The Grumman G-21 Goose is an amphibious seaplane developed in the mid-1930s by American aircraft manufacturer the Grumman Aircraft Engineering Corporation. Though it was originally designed to offer luxury point-to-point travel for wealthy businessmen, the G-21 Goose would quickly get called into service during WWII. In the decades after would perform a vital role as a link for remote communities in places like northern Canada and the south Pacific.

Above Video: This short film is all about the aircraft shown in this article, the Grumman G-21 Goose that is owned by Doug DeVries, an engineer who also led its 10 year, 30,000 hours restoration.

As the story goes, a group of 10 well-to-do Long Island businessmen, led by Wilton Lloyd-Smith and wealthy American financier and philanthropist E. Roland Harriman, approached Grumman with a request for an amphibious aircraft that could be used to carry them in comfort from Long Island into New York, then back again.

Prior to this they had used the Loening Air Yacht, though its design dated back to the 1920s and with the fast pace of aircraft development at the time, it seemed antiquated by the mid-1930s. The men had initially approached Loening about building a new version, but were rebuffed and sent off in the direction of Grumman instead.

This Long Island to New York trip wasn’t particularly far from a geographic standpoint, but due to the state of the roads in the 1930s and the already ever-present issue of traffic, it could take them hours to get in and out of the city.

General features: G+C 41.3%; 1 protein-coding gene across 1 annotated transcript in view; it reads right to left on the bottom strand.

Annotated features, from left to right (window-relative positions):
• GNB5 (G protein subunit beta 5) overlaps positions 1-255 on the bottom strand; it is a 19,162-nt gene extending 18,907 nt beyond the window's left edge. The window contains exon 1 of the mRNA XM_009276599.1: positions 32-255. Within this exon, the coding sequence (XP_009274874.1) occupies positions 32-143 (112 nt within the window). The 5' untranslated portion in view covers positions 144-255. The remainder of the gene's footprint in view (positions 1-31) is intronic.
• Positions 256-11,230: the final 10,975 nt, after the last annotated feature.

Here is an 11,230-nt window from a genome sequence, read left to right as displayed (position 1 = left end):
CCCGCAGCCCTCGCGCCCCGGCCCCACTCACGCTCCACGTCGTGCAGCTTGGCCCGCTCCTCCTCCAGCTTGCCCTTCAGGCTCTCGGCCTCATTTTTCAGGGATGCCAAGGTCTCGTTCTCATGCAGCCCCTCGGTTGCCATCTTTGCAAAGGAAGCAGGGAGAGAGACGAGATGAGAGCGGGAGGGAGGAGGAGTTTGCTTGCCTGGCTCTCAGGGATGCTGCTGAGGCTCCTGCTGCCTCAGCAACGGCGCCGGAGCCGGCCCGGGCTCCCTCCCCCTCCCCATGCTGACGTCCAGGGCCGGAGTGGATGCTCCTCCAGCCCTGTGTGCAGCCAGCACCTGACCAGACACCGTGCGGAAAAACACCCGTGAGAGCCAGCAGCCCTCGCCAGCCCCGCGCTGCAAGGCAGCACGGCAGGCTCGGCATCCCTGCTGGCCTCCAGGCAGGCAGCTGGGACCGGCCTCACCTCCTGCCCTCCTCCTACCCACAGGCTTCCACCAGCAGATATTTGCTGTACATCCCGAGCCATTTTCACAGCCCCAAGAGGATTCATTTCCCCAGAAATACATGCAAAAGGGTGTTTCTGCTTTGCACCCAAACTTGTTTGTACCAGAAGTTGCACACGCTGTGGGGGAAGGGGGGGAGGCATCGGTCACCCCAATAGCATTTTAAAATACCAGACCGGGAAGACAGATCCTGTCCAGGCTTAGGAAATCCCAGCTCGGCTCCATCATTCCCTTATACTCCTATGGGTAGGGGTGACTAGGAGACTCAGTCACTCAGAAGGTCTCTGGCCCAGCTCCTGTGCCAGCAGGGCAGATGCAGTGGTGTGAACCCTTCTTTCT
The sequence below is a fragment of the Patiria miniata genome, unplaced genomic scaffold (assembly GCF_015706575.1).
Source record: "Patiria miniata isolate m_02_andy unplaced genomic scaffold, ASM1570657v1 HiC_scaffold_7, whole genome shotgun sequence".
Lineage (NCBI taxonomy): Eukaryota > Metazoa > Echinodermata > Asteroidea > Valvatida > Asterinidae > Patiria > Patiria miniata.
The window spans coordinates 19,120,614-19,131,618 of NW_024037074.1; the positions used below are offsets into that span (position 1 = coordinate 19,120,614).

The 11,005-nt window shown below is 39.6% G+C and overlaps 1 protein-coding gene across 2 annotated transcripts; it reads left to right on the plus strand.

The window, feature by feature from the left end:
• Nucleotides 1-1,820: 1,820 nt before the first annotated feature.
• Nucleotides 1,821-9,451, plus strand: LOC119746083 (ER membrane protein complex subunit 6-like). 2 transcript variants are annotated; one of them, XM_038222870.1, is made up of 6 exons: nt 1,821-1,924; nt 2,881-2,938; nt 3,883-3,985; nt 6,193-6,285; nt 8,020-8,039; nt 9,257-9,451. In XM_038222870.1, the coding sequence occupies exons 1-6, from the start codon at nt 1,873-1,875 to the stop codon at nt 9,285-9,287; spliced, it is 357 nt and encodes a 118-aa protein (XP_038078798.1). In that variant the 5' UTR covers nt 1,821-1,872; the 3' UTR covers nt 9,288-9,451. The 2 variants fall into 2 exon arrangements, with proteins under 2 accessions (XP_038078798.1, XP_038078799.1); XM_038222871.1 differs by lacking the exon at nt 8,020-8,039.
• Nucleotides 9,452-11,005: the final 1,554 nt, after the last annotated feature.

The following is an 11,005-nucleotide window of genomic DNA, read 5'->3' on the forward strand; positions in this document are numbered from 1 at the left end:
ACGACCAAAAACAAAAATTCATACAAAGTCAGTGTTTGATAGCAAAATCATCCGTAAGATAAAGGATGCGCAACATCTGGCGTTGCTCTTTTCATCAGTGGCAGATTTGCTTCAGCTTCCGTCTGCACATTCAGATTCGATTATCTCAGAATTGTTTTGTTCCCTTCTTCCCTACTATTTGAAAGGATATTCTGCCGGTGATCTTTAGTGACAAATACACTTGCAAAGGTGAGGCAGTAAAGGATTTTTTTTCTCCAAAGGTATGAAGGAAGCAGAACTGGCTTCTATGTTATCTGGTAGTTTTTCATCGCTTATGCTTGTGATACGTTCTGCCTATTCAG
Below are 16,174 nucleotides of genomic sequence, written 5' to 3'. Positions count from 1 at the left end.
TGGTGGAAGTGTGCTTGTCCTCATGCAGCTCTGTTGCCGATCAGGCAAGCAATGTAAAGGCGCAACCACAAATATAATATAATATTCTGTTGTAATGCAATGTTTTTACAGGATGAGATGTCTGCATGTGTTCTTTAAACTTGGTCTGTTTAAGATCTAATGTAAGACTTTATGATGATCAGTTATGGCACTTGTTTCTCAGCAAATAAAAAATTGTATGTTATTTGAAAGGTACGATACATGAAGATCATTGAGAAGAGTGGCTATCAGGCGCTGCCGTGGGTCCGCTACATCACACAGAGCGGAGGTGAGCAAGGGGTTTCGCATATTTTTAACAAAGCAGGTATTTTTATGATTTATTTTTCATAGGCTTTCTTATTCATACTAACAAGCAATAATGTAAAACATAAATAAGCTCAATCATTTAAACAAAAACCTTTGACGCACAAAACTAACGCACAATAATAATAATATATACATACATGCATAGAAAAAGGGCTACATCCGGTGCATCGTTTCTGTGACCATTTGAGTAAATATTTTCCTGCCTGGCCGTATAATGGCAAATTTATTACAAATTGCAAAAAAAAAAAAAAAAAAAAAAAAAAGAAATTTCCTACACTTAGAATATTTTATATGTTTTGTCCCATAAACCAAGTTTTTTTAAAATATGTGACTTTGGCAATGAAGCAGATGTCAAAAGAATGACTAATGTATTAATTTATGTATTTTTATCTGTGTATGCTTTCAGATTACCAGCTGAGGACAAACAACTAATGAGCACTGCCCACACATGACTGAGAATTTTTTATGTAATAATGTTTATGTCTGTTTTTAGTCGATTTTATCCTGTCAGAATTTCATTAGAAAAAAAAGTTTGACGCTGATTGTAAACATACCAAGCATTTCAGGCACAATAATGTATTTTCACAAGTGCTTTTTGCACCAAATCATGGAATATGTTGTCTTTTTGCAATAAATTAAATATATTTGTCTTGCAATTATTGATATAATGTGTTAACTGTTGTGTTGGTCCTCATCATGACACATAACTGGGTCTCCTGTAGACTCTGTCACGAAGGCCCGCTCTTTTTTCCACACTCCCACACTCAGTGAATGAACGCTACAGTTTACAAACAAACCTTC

A personal amphibious aircraft made the trip far faster, with takeoff to landing being anything from 15 to 25 minutes, with a few more minutes either side for boarding and disembarking. Fortunately, both for the businessmen and for the coming Allied war effort, Grumman agreed and the project began in earnest.

The Grumman G-21 Goose

When the final aircraft design debuted in 1937 it would be the first ever Grumman monoplane, the first Grumman twin engined aircraft, and its first aircraft to enter the new world of commercial air travel. Despite the long list of firsts, the G-21 Goose proved its worth immediately and the fundamental design would prove to be so sound that hundreds would eventually be built and deployed all over the world.

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Image DescriptionThe current owner of this aircraft has flown it all over, including trips across the United States, south to the Bahamas, and as far away as Iceland, the Faroe Islands, and Alaska.